At Umrao Cashmere, the entire product line is either hand-woven or hand knitted. The hand weaving process, an old art form, is still practiced today at our factory with the help of some modern tools. The complicated and intricate hand weaving / finishing process goes through various stages, to become the luxurious product you receive.

Below, we have tried to give you an idea of most the different stages of production with the help of some visuals. We do hope that you will appreciate the hand work that goes into making each piece an heirloom.



At thisinitial stage the yarn is re-coned from a larger cone to a smaller one to be used to create the warp or isconverted from cone to hank to be sent to the dye department if required.



The warp is the set of lengthwise threads attached to a loom before weaving begins and through which the weft is woven. Based on thetexture and density of the fabric required, the number of threads is decided per square inch and the cones of yarn are setup on racks to be rolled up over a drum for the required length of yarn. The width of the warp is setup based on the output of the fabric required with a margin set aside for the shrinkage during the manufacturing process.



After the creating of the warp on the drum, the warp is transferred onto beams that will go on to the loom for weavingafter the drafting is complete in the next stage.



A heddle is an integral part of a loom. Each thread in the warp passes through a heddle, which is used to separate the warp threads for the passage of the weft. The heddles are fitted on frames that ate suspended on the loom.

Each heddle has an eye in the center where the warp is threaded through. As there is one heddle for each thread of the warp, there can be nearly a thousand heddles for fine or wide warps.

A handwoven throw will generally have between 900 to2000 warp threads and a blanket will have 1700 to 3400 warp threads and thus use that many heddles, sometimes 2 -3 warp threads are passed through one heddle depending on the yarn and texture of the fabric.

The warp is threaded through heddles on different frames in order to obtain different weave structures.

This process of setting up the warp threads through the heddles is known as drafting. It is during the drafting process that the weave pattern is setup.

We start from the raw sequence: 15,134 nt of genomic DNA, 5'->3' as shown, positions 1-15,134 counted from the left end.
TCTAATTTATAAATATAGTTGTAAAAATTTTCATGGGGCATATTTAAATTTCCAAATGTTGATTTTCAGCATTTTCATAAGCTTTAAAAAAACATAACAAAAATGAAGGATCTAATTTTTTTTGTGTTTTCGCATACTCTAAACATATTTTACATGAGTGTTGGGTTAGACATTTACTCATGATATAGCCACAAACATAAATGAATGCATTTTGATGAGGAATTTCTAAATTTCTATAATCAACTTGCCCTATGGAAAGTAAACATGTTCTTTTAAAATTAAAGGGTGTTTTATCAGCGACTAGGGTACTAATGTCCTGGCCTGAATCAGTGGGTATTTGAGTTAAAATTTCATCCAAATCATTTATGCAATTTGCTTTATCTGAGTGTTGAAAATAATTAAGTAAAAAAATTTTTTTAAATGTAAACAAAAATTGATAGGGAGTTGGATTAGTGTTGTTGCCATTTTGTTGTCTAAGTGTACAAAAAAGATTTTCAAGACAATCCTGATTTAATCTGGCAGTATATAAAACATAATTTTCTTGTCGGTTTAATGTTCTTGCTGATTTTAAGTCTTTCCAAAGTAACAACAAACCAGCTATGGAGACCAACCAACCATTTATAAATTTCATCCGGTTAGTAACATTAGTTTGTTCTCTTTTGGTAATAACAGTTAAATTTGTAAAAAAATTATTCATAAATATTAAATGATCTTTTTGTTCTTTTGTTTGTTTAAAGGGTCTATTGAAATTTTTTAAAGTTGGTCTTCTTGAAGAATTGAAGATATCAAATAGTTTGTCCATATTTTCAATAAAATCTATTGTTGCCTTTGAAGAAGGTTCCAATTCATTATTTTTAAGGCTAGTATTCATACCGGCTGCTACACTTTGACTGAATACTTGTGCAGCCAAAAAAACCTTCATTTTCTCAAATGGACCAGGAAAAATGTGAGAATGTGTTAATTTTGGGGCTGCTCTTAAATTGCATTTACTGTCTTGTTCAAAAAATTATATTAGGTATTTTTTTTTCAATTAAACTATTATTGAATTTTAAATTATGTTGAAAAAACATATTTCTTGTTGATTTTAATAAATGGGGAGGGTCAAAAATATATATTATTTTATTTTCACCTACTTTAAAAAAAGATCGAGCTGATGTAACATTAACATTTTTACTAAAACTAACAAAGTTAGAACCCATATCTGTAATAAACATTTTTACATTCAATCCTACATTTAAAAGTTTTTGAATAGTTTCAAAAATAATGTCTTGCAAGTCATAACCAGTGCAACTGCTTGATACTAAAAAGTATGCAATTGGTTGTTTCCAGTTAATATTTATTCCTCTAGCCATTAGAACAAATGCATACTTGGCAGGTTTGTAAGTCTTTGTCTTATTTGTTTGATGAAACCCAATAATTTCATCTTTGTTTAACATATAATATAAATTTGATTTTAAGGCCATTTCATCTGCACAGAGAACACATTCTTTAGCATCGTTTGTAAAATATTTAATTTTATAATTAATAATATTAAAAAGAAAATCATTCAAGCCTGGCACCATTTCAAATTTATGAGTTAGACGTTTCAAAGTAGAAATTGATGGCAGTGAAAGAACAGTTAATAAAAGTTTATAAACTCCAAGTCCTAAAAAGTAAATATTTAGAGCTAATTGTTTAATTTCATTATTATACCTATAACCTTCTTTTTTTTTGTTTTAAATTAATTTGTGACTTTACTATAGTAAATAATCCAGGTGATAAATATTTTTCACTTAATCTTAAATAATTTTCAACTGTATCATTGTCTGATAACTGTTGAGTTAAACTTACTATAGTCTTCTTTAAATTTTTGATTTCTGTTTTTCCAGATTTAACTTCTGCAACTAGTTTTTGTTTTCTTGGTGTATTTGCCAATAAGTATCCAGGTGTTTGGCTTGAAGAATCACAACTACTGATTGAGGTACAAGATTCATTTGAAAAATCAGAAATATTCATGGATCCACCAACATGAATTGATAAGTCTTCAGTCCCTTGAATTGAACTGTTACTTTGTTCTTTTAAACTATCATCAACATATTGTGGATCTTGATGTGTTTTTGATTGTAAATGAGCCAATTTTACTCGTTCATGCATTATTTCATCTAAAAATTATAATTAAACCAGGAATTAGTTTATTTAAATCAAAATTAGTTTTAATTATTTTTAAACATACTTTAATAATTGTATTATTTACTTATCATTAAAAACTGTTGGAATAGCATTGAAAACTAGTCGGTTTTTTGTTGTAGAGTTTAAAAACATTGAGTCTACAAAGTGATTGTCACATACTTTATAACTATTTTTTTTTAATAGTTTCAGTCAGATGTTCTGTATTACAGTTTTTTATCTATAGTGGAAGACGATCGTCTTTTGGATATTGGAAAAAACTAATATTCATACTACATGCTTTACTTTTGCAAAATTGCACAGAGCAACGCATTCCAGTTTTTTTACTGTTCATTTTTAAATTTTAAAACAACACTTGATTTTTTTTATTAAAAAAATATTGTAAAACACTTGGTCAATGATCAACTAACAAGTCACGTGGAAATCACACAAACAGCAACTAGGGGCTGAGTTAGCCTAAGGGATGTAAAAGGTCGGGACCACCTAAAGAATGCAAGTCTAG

After the beam has been setup, it is now ready to be installed on the loom. During this stage the weaver takes over and ties the warp to the take-up beam and adjusts the loom’s different components to get the correct fabric and makes a small sample of the weave.



Weaving is a textile craft in which two distinct sets of yarns or threads are interlaced to form a fabric or cloth. The threads which run lengthways are called the warp and the threads which run across from side to side are the weft.

Cloth is usually woven on a loom, while weft threads are woven through them. Weft is an old English word meaning "that which is woven".A fabric band is one which meets this definition of cloth (warp threads with a weft thread winding between).

The way the warp and weft threads interlace with each other is called the weave.



After the fabric comes off the loom, it is sent to the checking and finishing department to darn the yarn threads that snapped during the weaving process. Darning normally takes around 3-4 hours but in the case of complicated weaves, designs and larger pieces; it may take up to two days.



Before the piece is set for the dyeing process, it is scoured. Scouring gets rid of any residue of the spinning oilsand foreign matter and also acts as a prewash. Dyeing is done in open vats and only one piece is dyed at a time to ensure that the exact colour is achieved. The colour fixation is done inside the vat after which the piece is hung out to air dry for 12 to 24 hours.



The pieces are then put through anotherchecking process to cut away any extra yarn and repair any damage that was caused in the dye process, including yarn pulls.



Tassels, which complete and furnish fabrics, are done manually by women as it calls for deft and nimble control and movement of the hands and patience. It takesup to almost an entire day to make the tassels on one throw and two days for a blanket. Each tassel is hand rolled and a temporary knot is put at its end. Tassels may have different styles based on the requirement and order.



Heavy dry irons and a wet muslin cloth, each throw and blanket is pressed manually. During this process the fibers are pressed down without applying direct heat.



Any dead or coarse fibre that is visible is picked out using forceps. Considering the highquality yarns that is used, this process hardly takes a few minutes, as the presence of coarse and dead fibre is limited. But on rare occasions we do find a few that were missed out during the cleaning and carding process before the yarn was spun by the spinner.



Any extra fibre that is sticking out over the edges is trimmed to give the throws and blankets a much cleaner and tidier finish. This finishing takes the craftsman up to an hour to complete each side.



If any piece needs to be trimmed with a cashmere trim or silk/ satin trim or suede / leather, then this part is taken over by an experienced master as trims call refinement and delicacy of touch to achieve the finesse. After trimming, the piece is send back to the checking department for the final inspection.



At this stage the piecesare ironed out again for the final time. While ironing butter paper is used to prevent the heat of the iron from burning the product.



Labeling and packaging is done after the final iron and the piece is now ready to be shipped out.



Every stage of our production is monitored by our team of quality control supervisors who have more than a decade of experience under them.